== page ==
What tips would you give to someone aiming for a C-level position? You must work hard, persevere, and have some luck on your side. With technology, if you are maniacally focused on your customer problem and paranoid about your competition, you can win personally and make money. Those that have an absolute focus on being the hardest working person are the ones that will succeed.

What are your career ambitions, and have you reached them yet? I have had great success selling companies, starting new ideas inside large organisations, and taking those to a billion-dollar level. My next focus/ambition is to take a company public.

Do you have a good work-life balance in your current role? It is better now. But even though I am still working long hours, I can recognise the risk of overdoing it. The only way you get perspective is to do other things you enjoy, whether spending time with family or just following your hobbies and passion. These aspects of life are a vital de-stressor and let you recharge your batteries.

What, if anything, would you change about the route your career path has taken? There are probably times I could have persevered more and could have stayed longer at some companies. Today, I use those lessons as motivation to work as hard as I can to get things done.

Which would you recommend: A coding boot camp or a computer science degree? A coding boot camp. I believe in understanding the key concepts of what you are working on and getting your hands dirty by knowing how a product works. As an example, there are so many developers globally contributing to open source. Understanding how things work and fulfil a specific goal will help you move up.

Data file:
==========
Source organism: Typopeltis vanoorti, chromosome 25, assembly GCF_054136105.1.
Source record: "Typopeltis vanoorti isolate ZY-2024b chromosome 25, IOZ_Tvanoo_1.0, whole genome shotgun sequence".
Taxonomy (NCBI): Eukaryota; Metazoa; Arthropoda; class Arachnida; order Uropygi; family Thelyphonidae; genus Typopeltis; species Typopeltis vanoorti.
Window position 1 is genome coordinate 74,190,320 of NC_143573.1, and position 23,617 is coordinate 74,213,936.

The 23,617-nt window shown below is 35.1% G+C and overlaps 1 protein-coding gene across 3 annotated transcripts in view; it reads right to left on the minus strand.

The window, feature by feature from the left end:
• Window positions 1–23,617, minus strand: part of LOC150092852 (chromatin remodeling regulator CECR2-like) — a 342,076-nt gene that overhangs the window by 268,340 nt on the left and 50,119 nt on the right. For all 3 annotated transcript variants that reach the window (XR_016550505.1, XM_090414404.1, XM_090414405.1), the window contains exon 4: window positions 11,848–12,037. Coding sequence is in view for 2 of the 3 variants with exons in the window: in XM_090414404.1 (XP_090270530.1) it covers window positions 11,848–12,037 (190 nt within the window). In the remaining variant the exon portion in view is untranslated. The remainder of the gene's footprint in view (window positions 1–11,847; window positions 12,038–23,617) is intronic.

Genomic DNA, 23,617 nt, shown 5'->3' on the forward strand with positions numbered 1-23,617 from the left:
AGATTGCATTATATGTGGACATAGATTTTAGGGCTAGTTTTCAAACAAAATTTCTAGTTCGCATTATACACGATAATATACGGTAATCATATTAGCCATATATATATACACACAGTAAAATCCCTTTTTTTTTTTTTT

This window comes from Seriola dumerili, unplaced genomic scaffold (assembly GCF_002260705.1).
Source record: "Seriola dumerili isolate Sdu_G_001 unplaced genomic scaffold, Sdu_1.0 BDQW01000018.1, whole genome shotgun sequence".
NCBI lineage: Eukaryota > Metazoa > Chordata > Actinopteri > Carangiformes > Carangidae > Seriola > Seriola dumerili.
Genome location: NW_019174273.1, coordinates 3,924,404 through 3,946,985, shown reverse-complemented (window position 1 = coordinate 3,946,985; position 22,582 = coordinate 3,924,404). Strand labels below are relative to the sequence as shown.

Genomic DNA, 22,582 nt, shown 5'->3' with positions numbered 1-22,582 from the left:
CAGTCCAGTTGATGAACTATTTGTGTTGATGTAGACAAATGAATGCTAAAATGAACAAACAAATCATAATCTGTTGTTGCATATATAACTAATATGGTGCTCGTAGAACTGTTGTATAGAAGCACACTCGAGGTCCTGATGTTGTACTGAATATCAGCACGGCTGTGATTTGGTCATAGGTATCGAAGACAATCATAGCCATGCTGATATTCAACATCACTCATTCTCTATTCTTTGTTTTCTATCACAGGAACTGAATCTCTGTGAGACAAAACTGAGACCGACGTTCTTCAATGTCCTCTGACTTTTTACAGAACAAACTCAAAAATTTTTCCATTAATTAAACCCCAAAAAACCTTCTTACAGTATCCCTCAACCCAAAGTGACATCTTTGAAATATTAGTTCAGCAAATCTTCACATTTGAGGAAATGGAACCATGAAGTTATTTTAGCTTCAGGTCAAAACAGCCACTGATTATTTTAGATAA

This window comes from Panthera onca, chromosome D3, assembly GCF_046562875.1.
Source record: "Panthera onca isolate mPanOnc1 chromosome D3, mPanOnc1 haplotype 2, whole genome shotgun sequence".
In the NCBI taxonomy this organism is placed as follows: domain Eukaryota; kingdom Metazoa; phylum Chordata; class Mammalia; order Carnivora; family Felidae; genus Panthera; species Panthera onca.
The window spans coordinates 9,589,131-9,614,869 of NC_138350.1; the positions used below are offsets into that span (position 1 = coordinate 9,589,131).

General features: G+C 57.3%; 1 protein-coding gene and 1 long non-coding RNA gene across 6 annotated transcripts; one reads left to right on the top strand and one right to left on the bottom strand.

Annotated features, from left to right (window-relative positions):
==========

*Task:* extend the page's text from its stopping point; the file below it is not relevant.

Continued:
How important are specific certifications? This depends on your career path. In engineering, certification is essential as it gives you a foundation. But on other fronts, it is about understanding what a role is and getting the job done. You do not have to be certified to be successful in IT.

What are the three skills or abilities you look for in prospective candidates? It comes down to passion, planning, and persistence. I grade every candidate on those three Ps while not forgetting the importance of tenacity.

What would put you off a candidate? It is easy to tell if people are not passionate or do not have persistence. More than that, it is a lack of listening that puts me off.

What are the most common mistakes made by candidates in an interview? Not doing homework beforehand. It is not uncommon for people to come into an interview without understanding the company they are interviewing at. It is also important to be confident and approach the interview as if the organisation is the one that requires your skillset and not the other way around.

Do you think it is better to have technical or business skills - or a mix of both? It would be best if you had both, but that is something of a rarity. Even if you are an engineer, it is not good enough to only have technical skills. You need to understand what will make a product sell and design one that fulfils a gap in the market.